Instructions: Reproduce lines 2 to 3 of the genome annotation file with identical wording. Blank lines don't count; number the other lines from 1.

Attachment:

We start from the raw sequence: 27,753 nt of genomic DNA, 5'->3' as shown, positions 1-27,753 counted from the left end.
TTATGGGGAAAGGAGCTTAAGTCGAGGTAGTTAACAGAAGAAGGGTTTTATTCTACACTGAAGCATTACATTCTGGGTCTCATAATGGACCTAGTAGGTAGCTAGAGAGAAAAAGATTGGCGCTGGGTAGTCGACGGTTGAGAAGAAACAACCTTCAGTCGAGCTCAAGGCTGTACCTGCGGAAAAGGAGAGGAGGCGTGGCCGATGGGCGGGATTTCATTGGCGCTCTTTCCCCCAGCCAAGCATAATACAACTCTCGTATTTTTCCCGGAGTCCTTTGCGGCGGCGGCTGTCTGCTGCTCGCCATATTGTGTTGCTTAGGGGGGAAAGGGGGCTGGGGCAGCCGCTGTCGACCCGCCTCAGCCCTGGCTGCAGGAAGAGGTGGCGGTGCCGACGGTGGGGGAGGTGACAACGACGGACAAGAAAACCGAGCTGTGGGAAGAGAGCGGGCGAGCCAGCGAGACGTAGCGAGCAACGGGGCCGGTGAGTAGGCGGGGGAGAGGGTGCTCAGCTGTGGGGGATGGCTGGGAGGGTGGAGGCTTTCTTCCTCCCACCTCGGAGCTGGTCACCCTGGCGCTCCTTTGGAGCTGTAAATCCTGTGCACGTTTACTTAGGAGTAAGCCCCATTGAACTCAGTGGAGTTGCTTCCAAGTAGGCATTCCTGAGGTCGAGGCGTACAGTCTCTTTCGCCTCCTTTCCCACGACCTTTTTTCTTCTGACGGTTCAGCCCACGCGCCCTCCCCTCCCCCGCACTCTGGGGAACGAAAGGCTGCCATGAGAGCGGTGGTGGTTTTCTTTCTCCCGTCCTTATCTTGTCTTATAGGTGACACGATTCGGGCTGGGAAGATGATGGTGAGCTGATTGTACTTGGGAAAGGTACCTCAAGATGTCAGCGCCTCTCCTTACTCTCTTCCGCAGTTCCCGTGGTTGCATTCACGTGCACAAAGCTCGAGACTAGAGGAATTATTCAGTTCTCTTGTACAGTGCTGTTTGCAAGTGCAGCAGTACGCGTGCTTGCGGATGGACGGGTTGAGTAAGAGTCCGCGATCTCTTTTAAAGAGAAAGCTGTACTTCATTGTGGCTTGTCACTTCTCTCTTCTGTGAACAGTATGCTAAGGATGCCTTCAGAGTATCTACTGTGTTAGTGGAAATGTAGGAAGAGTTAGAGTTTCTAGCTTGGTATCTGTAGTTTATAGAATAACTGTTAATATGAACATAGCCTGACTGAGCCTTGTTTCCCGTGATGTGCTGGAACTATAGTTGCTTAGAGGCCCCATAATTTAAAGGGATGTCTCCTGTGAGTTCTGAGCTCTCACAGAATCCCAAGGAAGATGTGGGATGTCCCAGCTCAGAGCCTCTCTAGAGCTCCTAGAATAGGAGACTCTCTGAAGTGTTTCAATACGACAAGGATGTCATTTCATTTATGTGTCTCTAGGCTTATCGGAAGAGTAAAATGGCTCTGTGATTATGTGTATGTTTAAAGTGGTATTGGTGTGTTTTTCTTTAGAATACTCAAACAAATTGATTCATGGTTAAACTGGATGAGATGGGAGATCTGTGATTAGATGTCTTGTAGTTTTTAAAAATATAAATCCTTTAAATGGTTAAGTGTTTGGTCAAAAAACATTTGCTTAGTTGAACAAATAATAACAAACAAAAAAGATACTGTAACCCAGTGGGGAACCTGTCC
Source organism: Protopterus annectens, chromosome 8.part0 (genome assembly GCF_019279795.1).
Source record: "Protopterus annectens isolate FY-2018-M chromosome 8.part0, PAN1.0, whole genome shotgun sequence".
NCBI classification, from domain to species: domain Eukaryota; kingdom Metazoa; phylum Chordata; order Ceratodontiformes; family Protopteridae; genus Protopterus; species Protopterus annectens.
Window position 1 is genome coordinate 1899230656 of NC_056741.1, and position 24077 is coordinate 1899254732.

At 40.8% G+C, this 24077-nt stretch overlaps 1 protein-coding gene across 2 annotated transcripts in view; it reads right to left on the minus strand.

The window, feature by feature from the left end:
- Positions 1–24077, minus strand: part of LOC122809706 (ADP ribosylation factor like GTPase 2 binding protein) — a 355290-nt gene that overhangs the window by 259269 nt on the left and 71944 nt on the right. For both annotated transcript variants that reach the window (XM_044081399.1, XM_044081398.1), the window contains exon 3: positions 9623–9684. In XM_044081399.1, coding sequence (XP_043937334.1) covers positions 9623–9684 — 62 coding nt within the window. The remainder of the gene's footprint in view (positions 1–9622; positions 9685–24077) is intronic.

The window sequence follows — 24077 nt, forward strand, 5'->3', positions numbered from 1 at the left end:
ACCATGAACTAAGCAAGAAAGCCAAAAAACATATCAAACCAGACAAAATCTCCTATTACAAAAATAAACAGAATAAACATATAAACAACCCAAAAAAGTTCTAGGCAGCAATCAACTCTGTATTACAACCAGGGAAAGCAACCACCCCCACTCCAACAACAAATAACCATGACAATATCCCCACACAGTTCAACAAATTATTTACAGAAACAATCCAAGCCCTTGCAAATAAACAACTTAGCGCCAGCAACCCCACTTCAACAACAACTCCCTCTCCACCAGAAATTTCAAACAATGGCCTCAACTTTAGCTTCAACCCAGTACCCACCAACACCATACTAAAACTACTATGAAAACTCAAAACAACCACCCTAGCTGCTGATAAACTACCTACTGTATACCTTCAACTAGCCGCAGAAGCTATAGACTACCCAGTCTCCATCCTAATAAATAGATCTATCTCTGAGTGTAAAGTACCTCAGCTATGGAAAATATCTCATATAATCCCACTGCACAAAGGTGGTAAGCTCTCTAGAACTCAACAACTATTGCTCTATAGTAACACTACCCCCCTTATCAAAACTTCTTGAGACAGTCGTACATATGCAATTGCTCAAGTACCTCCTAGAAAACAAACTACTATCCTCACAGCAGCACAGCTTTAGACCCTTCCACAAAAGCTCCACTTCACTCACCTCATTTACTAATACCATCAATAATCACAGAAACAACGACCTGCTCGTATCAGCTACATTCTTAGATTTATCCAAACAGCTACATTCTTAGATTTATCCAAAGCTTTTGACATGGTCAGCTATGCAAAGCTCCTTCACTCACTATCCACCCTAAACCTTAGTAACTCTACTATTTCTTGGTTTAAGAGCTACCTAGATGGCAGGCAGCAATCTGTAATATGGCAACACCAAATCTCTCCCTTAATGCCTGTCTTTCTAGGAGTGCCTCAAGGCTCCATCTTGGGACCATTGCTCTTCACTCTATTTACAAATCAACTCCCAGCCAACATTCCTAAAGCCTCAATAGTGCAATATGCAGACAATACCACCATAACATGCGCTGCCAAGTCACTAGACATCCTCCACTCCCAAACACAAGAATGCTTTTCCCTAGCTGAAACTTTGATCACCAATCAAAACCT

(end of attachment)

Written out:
TTATGGGGAAAGGAGCTTAAGTCGAGGTAGTTAACAGAAGAAGGGTTTTATTCTACACTGAAGCATTACATTCTGGGTCTCATAATGGACCTAGTAGGTAGCTAGAGAGAAAAAGATTGGCGCTGGGTAGTCGACGGTTGAGAAGAAACAACCTTCAGTCGAGCTCAAGGCTGTACCTGCGGAAAAGGAGAGGAGGCGTGGCCGATGGGCGGGATTTCATTGGCGCTCTTTCCCCCAGCCAAGCATAATACAACTCTCGTATTTTTCCCGGAGTCCTTTGCGGCGGCGGCTGTCTGCTGCTCGCCATATTGTGTTGCTTAGGGGGGAAAGGGGGCTGGGGCAGCCGCTGTCGACCCGCCTCAGCCCTGGCTGCAGGAAGAGGTGGCGGTGCCGACGGTGGGGGAGGTGACAACGACGGACAAGAAAACCGAGCTGTGGGAAGAGAGCGGGCGAGCCAGCGAGACGTAGCGAGCAACGGGGCCGGTGAGTAGGCGGGGGAGAGGGTGCTCAGCTGTGGGGGATGGCTGGGAGGGTGGAGGCTTTCTTCCTCCCACCTCGGAGCTGGTCACCCTGGCGCTCCTTTGGAGCTGTAAATCCTGTGCACGTTTACTTAGGAGTAAGCCCCATTGAACTCAGTGGAGTTGCTTCCAAGTAGGCATTCCTGAGGTCGAGGCGTACAGTCTCTTTCGCCTCCTTTCCCACGACCTTTTTTCTTCTGACGGTTCAGCCCACGCGCCCTCCCCTCCCCCGCACTCTGGGGAACGAAAGGCTGCCATGAGAGCGGTGGTGGTTTTCTTTCTCCCGTCCTTATCTTGTCTTATAGGTGACACGATTCGGGCTGGGAAGATGATGGTGAGCTGATTGTACTTGGGAAAGGTACCTCAAGATGTCAGCGCCTCTCCTTACTCTCTTCCGCAGTTCCCGTGGTTGCATTCACGTGCACAAAGCTCGAGACTAGAGGAATTATTCAGTTCTCTTGTACAGTGCTGTTTGCAAGTGCAGCAGTACGCGTGCTTGCGGATGGACGGGTTGAGTAAGAGTCCGCGATCTCTTTTAAAGAGAAAGCTGTACTTCATTGTGGCTTGTCACTTCTCTCTTCTGTGAACAGTATGCTAAGGATGCCTTCAGAGTATCTACTGTGTTAGTGGAAATGTAGGAAGAGTTAGAGTTTCTAGCTTGGTATCTGTAGTTTATAGAATAACTGTTAATATGAACATAGCCTGACTGAGCCTTGTTTCCCGTGATGTGCTGGAACTATAGTTGCTTAGAGGCCCCATAATTTAAAGGGATGTCTCCTGTGAGTTCTGAGCTCTCACAGAATCCCAAGGAAGATGTGGGATGTCCCAGCTCAGAGCCTCTCTAGAGCTCCTAGAATAGGAGACTCTCTGAAGTGTTTCAATACGACAAGGATGTCATTTCATTTATGTGTCTCTAGGCTTATCGGAAGAGTAAAATGGCTCTGTGATTATGTGTATGTTTAAAGTGGTATTGGTGTGTTTTTCTTTAGAATACTCAAACAAATTGATTCATGGTTAAACTGGATGAGATGGGAGATCTGTGATTAGATGTCTTGTAGTTTTTAAAAATATAAATCCTTTAAATGGTTAAGTGTTTGGTCAAAAAACATTTGCTTAGTTGAACAAATAATAACAAACAAAAAAGATACTGTAACCCAGTGGGGAACCTGTCC
Source organism: Protopterus annectens, chromosome 8.part0 (genome assembly GCF_019279795.1).